On Friday, March 18, 2016 the Julian Samora Research Institute hosted the acclaimed, anti-racism activist and scholar Tim Wise, who spoke before 150 students and staff members.  Wise is the author of six books, including his celebrated memoir, White Like Me: Reflections on Race from a Privileged Son, as well as Dear White America: Letter to a New Minority, and Colorblind: The Rise of Post-Racial Politics and the Retreat from Racial Equity.  In his latest book, Under the Affluence: Shaming the Poor, Praising the Rich and Sacrificing the Future of America, released in 2015, he explores the ways by which racism has been central to the development and perpetuation of the nation’s class system.  Further, he demonstrates the importance of challenging the dominant White racial narrative not only to fight racism itself, but also economic and social injustice in society.
Wise’s presentation, titled “Challenging the Culture of Cruelty: Understanding and Defeating Race and Class Inequity in America,” was timely and well received by the audience members.  The topic was especially relevant given the conflictive police-community relations that burst on the national scene in recent years.  A gifted orator, Wise spoke on several dimensions of racism in American, clearly articulating white privilege and providing shocking figures that profiled the social and economic disparities among African Americans, Latinos, and Whites.  For example, he referenced W. E. B. Du Bois’ concept of “psychological wages of whiteness” to highlight the sense of superiority that White Americans feel in relation to Blacks (and other racial minorities), no matter how low their own wages or how poor their own lives are, and how they are complicit in the perpetuation of racism.  Further, according to Wise, African Americans who hold a college degree earn roughly the same income as Whites with a high school diploma, and African American women with a college education tend to have access to healthcare that is inferior to that accessed by White women with a high school diploma.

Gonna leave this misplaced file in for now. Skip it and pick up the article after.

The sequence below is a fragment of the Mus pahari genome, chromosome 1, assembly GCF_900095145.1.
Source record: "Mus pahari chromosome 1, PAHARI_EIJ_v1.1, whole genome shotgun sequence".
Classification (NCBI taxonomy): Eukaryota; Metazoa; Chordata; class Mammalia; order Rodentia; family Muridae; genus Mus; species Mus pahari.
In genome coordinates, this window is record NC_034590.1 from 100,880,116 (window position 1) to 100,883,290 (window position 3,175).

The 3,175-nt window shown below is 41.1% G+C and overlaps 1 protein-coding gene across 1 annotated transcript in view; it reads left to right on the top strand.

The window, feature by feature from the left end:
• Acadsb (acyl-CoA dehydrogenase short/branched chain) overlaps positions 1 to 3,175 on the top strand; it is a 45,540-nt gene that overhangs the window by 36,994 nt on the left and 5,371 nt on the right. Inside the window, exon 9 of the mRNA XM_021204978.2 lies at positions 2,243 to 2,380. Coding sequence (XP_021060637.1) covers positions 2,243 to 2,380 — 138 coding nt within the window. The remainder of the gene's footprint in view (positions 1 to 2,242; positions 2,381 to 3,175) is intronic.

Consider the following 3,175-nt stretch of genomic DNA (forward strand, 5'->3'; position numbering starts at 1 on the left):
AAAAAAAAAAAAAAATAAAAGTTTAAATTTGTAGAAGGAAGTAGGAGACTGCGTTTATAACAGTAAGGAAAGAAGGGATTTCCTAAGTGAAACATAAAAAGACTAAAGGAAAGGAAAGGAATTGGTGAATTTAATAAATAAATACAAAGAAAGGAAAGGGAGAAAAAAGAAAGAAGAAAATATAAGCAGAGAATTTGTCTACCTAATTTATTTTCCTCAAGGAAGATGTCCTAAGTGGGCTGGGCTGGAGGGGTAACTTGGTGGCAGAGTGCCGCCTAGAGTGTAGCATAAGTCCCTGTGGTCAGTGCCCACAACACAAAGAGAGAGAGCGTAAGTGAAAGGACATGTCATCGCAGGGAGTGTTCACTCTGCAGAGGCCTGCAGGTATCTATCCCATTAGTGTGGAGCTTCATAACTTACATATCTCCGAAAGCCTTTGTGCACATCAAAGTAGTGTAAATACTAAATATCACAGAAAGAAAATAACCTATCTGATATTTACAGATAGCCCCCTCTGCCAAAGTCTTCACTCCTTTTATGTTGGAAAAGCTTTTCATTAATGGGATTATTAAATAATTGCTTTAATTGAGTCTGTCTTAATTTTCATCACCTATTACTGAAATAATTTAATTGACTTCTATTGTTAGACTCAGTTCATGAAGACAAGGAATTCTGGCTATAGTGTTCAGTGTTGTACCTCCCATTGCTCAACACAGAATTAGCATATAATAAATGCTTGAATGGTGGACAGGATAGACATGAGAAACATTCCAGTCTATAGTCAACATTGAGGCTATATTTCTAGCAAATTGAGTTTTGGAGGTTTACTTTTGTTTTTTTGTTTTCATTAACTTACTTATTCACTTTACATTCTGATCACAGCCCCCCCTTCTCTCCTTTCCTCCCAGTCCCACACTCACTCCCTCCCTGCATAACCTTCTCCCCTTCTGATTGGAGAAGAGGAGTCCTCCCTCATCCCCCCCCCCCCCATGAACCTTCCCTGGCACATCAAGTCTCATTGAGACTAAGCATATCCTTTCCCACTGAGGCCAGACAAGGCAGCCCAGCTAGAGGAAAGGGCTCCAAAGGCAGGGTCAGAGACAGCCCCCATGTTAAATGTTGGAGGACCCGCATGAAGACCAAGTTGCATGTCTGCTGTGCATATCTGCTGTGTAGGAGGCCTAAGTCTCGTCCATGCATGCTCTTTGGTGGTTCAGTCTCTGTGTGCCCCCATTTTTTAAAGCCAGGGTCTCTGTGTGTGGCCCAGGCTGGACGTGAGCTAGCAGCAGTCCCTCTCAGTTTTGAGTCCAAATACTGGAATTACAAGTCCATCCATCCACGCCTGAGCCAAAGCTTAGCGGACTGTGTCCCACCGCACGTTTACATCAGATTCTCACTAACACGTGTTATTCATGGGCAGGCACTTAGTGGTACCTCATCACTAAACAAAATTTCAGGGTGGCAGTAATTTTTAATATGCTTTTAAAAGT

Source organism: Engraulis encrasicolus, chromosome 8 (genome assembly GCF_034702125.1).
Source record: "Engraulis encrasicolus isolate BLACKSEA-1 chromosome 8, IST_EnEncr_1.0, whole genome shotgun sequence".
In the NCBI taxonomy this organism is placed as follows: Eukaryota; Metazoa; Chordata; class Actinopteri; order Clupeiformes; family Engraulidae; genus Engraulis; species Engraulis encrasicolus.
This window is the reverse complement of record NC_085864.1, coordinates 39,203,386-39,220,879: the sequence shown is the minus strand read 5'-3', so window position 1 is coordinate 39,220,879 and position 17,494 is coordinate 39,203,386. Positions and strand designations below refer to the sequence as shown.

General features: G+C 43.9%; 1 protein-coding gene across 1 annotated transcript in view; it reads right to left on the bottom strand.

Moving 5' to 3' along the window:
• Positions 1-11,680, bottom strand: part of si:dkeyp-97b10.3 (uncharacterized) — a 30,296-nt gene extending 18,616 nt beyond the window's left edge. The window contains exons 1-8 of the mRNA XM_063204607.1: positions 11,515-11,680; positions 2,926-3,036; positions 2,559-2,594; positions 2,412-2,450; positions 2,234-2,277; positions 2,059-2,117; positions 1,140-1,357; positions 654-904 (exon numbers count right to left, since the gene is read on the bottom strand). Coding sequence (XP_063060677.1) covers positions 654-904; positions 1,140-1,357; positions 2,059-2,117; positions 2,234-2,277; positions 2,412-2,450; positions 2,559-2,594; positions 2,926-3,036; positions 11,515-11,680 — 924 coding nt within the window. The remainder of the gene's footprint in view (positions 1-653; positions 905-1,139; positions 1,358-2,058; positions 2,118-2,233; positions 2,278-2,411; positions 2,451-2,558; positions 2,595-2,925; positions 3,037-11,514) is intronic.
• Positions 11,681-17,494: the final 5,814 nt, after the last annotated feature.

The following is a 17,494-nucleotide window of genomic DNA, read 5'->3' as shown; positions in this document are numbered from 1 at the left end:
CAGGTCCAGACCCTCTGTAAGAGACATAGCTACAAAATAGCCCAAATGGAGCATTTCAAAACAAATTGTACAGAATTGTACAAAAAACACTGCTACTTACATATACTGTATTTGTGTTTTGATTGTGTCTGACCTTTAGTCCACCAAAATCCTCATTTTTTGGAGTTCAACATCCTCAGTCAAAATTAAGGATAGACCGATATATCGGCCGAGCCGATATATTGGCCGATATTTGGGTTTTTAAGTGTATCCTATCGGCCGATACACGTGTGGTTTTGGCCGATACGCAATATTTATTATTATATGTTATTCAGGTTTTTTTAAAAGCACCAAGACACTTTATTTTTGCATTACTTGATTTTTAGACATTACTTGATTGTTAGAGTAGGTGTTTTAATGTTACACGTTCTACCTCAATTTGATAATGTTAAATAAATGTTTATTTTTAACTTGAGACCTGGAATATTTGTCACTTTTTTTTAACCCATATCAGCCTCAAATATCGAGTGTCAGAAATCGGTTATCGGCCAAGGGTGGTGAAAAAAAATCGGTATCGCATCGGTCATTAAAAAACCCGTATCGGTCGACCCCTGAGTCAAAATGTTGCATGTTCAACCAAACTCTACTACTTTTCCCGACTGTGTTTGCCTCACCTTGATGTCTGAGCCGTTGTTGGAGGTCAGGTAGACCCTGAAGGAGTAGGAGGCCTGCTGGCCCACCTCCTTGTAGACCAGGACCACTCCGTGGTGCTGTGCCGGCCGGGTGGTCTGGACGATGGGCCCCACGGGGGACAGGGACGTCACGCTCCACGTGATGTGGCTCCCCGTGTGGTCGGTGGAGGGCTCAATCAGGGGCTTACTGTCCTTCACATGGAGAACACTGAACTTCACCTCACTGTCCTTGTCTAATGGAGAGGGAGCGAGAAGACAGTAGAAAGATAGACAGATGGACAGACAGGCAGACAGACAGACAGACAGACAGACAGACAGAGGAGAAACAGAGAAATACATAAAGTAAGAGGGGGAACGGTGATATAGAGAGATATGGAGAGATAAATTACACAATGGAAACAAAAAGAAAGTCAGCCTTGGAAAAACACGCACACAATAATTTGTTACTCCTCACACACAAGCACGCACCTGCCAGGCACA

Other noteworthy topics discussed by Wise were income inequality, persistent poverty, and color-blind racism. He argued that to understand current existing inequalities and racism in America one has to wear historical and social context lenses.  The present is rooted in the past, he argued, as are the configurations of today’s social contexts.  For example, Wise highlighted the history of housing discrimination in the United States and the segregation that characterized the nation’s cities.  More specifically, he spoke about the practice of redlining, which refers to the “method” used by lending institutions to deny African Americans and other residents in selected neighborhoods mortgage loans regardless of their credit history.  The practice involved the use of maps and “clearly marking with red lines neighborhoods where they would not grant mortgage loans.”  He pointed out that the practice of redlining involved the Federal Housing Authority (FHA), which played a significant role in institutionalizing racism in the housing industry, and contributed to today’s residential segregation and economic marginalization patterns which limit where minorities can live and exclude them from opportunities for upward social mobility.